What Are You Passionate About?
With the PASS Summit 2010 Call for Speakers now open, discussions are heating up around what makes for a good abstract—one that communicates the value of your session idea succinctly yet in enough detail, one that catches a Program Committee member’s eye with its value or uniqueness, and one that ultimately gets you that coveted speaking position at the largest gathering of SQL Server professionals in the world. Program Director Jeremiah Peschka’s advice? Submit sessions about topics you know and love.
Q: The Call for Speakers officially launches the annual Summit program preparations, but the Program Committee has been working hard since last Summit to get ready for this moment. What has the committee been talking about and getting in place to ensure a successful abstract-submission process for the community and one that you hope generates top-quality sessions?
A: We received over 500 submissions last year. The Program Committee volunteers narrowed that down to 168 available time slots in under a month. That's a lot of work being done by a few dedicated volunteers. Over the course of the past year, we've taken a close look at our processes and how we can improve them. One thing that has been on everyone's mind is how we can make the process smooth and painless for the speakers.
We surveyed the members about the speakers they want to hear and the sessions they want to attend. And we sponsored Chuck Heinzelman's webinar last week about submitting a winning abstract and speaking at Summit. We've also contracted with a new vendor to host an enhanced abstract submission website. Those are just a few of the things we’ve been working on to help improve the Summit experience for attendees and speakers.
Q: Before we dig into any tips you have for potential speakers this year, are there any changes in the abstract-submission process we should know about?
A: We're excited about the new abstract submission site and how it is going to streamline our processes and make the abstract submission and selection process easier. The new website will make it easier for both community and Microsoft speakers to submit sessions. In the past, there has been a different process for each group, and that meant more work on both sides. Using the same website will make things much easier. Our partner also has provided us with abstract review functionality. Previously, the review process was done manually through spreadsheets and email, which made the process labor intensive and difficult to sync up. Now that we're using a single solution to collect and review abstracts, the process will be much smoother and much faster.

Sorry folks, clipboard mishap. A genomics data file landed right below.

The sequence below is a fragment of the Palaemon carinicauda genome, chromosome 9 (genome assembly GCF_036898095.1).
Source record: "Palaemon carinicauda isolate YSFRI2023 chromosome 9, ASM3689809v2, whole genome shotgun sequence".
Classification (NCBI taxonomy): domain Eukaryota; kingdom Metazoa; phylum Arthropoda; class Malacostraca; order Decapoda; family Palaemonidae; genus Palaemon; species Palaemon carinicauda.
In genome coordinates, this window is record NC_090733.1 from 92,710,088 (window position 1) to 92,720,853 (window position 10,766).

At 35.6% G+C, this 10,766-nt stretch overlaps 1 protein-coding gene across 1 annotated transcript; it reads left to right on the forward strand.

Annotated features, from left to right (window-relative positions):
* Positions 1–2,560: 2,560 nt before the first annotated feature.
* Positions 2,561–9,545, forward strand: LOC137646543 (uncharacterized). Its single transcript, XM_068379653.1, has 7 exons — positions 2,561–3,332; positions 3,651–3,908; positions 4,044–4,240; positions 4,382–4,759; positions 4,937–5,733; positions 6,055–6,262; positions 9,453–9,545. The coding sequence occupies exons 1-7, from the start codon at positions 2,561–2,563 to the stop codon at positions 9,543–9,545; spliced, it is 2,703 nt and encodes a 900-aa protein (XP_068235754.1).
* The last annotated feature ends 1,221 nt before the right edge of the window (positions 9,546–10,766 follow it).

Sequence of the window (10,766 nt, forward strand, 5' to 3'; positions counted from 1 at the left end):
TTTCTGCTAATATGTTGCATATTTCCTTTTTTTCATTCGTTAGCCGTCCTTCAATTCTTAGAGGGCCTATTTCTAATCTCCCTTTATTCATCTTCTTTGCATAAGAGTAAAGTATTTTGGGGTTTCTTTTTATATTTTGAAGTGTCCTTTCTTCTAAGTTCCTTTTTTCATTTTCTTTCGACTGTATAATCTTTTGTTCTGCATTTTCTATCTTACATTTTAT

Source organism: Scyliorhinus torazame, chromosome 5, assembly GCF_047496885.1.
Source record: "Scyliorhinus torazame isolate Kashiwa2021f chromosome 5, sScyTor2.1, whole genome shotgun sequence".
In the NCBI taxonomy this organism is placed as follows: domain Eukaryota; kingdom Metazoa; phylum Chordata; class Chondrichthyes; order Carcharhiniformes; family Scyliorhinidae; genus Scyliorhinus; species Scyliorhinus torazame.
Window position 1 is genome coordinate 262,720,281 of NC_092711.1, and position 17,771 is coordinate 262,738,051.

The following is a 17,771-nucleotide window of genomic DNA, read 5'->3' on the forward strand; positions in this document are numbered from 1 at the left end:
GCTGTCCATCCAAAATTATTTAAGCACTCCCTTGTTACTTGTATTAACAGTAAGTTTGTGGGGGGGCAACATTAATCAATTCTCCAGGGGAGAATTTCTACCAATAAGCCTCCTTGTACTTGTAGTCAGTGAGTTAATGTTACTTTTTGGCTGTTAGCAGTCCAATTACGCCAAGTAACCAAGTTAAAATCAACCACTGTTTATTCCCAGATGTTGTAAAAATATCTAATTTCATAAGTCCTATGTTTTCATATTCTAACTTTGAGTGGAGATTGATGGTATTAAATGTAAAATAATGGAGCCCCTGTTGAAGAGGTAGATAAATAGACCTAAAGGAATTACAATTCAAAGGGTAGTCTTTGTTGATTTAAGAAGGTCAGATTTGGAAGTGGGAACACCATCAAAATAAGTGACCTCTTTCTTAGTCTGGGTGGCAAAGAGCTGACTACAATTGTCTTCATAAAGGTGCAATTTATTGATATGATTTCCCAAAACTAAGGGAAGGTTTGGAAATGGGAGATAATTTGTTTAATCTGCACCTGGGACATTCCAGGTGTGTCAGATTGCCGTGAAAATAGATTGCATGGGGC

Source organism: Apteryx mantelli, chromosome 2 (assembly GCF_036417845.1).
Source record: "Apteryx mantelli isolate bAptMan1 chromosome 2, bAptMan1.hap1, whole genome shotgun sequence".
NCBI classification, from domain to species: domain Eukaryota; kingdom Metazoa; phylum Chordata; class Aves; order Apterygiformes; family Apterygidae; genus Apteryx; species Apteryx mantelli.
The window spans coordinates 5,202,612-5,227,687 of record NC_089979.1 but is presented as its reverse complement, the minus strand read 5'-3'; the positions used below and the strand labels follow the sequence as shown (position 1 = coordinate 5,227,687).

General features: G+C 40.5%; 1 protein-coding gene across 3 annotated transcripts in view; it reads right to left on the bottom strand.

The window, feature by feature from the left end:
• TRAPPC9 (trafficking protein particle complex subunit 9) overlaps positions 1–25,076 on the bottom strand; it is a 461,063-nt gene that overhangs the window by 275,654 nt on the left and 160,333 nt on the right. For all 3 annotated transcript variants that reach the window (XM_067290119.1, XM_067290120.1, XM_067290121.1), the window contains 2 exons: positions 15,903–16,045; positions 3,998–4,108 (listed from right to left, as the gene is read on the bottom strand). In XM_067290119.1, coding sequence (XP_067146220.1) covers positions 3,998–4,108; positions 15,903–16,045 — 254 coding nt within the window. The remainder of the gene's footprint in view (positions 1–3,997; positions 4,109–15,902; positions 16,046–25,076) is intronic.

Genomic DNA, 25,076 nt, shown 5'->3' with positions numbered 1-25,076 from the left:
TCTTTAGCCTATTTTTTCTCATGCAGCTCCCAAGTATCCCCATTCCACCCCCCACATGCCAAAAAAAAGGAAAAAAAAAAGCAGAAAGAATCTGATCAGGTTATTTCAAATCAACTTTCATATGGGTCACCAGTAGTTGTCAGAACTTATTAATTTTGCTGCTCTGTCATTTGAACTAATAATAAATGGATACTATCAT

Q: As you noted, a few weeks ago, the Program Committee received results from your Summit content survey. What are key pieces of information potential speakers can take away from the results?
A: A lot of people want to see experienced speakers talking about real-world problems. People are also incredibly interested in hearing about best practices. To me, this says that SQL Server and BI pros want to know what mistakes other people have made and how they can avoid making the same mistakes.
Q: What were your favorite tips from Chuck Heinzelman’s “Creating a Winning Abstract” webinar?
A: Chuck had a lot of great advice for speakers—a lot of it was advice that I figured out the hard way. One of my favorite pieces of advice was that speakers should tell a story. We're all full-time DBAs, developers, and BI professionals. Our presentations come from our real-world experience, and we should remember that when we submit session abstracts. (If you couldn’t attend the webcast, you can find it here.)
Q: In planning the Summit program, you target a mix of experienced Summit speakers and new speakers, 100/200-level and 300-level presentations, community and Microsoft speakers. What recipe is the Program group using this year?